Skip to content

How to Start a Cleaning Business

Starting a cleaning business can be an ideal way to begin your journey as an entrepreneur. Although they may seem simple, cleaning businesses have a lot going for them.

4.75 based on 60,000 + reviews on

Starting a Cleaning Business

Cleaning is a service that will always be in demand, and you don't need an enormous amount of capital or any special training to get started. As a business model, cleaning will never be challenged by ecommerce, and the industry is not dominated by any major players.

Cleaning Business Formation Guide

Though cleaning may not be the most glamorous type of business in the world, a well-managed and marketed cleaning business can generate good profits and become a trusted part of your client’s lives. Starting up a cleaning business doesn’t have to be complicated, and in this guide we’ll cover what you need to know.

  • Understanding the world of cleaning

  • Hiring employees

  • Deciding if you’re ready to start a cleaning business

  • Setting your business up with efficient marketing and administration practices

  • Choosing the best legal structure for your new organization

  • Gathering resources for your cleaning business

  • Following various rules and regulations

  • Finding information on taxes and finances for your cleaning business

  • ... and much more

By the time you’ve read through our complete cleaning business guide, you will have all the information you need to set up and manage a thriving cleaning business. Let’s get into it.

Understanding the World of a Cleaning Business

Key Cleaning Business and Background Data and Statistics

Cleaning companies provide substantial benefits to the U.S. economy.


In the U.S. in 2015, there were 875,000 cleaning businesses employing nearly about 3.5 million people.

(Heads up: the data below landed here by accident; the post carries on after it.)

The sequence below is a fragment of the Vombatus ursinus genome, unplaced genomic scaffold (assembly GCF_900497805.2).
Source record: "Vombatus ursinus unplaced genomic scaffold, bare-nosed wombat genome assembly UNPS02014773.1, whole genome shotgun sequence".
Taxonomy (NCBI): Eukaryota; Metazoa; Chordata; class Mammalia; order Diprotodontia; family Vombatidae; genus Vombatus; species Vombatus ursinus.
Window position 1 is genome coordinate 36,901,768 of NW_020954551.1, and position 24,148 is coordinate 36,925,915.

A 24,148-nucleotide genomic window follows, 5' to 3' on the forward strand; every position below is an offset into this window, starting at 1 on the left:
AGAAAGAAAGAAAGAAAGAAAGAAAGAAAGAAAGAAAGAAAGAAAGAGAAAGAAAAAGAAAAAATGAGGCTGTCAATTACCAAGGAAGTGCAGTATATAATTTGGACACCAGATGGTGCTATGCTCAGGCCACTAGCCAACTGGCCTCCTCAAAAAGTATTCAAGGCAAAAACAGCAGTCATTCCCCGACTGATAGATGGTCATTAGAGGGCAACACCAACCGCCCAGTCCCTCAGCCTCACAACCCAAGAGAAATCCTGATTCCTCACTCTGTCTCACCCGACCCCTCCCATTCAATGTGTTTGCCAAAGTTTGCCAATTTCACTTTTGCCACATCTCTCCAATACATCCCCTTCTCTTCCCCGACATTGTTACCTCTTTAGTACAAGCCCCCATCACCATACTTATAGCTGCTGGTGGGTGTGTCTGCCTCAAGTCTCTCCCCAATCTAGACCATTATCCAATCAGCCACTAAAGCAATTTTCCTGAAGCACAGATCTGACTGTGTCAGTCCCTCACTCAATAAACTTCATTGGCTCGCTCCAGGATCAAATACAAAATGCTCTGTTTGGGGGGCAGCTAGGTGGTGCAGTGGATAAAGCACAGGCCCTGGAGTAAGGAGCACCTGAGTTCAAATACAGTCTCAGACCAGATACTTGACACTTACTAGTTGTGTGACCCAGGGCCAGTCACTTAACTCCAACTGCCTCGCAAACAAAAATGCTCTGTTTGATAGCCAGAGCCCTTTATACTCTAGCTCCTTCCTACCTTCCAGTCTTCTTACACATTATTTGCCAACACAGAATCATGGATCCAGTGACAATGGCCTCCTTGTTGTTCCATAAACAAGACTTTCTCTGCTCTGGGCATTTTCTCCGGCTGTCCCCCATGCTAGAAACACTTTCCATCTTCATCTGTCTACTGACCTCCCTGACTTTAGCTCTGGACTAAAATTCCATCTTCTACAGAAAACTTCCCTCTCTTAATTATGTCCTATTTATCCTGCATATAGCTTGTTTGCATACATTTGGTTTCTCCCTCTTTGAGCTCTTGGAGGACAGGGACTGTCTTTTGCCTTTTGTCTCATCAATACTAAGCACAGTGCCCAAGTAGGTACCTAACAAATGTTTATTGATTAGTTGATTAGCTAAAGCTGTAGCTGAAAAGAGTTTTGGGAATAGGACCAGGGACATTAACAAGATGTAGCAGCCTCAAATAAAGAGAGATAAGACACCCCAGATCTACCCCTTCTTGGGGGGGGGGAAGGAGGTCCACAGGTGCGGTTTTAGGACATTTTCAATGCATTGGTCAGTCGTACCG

People employed in the industry across the U.S.

4 - 6%

The industry is growing at a rate of between 4-6 percent a year.

Cleaning Business industry breakdown chart
  • The commercial office and retail sectors generate the majority of revenue, followed by education and healthcare.

  • The number of cleaning companies is growing by around 1.7 percent each year.

  • Around 10 percent of cleaning industry revenues come from franchises.

  • Commercial cleaning contracts are the most reliable type of income for cleaning businesses, with office buildings accounting for nearly a third of such contracts.

This all points to the cleaning industry being ripe with new opportunities for focused entrepreneurs, so now might be the perfect time to dive into starting your cleaning business. Bizee is here to help you form your cleaning business and understand the ins and outs of owning a cleaning company.

Questions to Ask Before You Start a Cleaning Business

Is Cleaning Entrepreneurship for You?

Running a cleaning business could be a good option if you:

Have a strong focus on customer service

You'll need to make sure all your employees are great at dealing with demanding clients.

Don’t mind staff turnover

Cleaning isn’t an extremely well-paid job, so there can be fairly rapid employee turnover.


You will probably need to build a website and have a brand and logo professionally designed. You should also look into local search advertising.


You will probably need to build a website and have a brand and logo professionally designed. You should also look into local search advertising.

Are great at training

Your cleaners will need to clean to the very highest quality, so they will need excellent training and materials.

Don’t mind competition

The barrier to entry for cleaning businesses is very low, and there are always new entrants into the marketplace.

Operational management

Ensuring customers are served well and beauty treatments are provided to the standards you expect

Operational management

Ensuring customers are served well and beauty treatments are provided to the standards you expect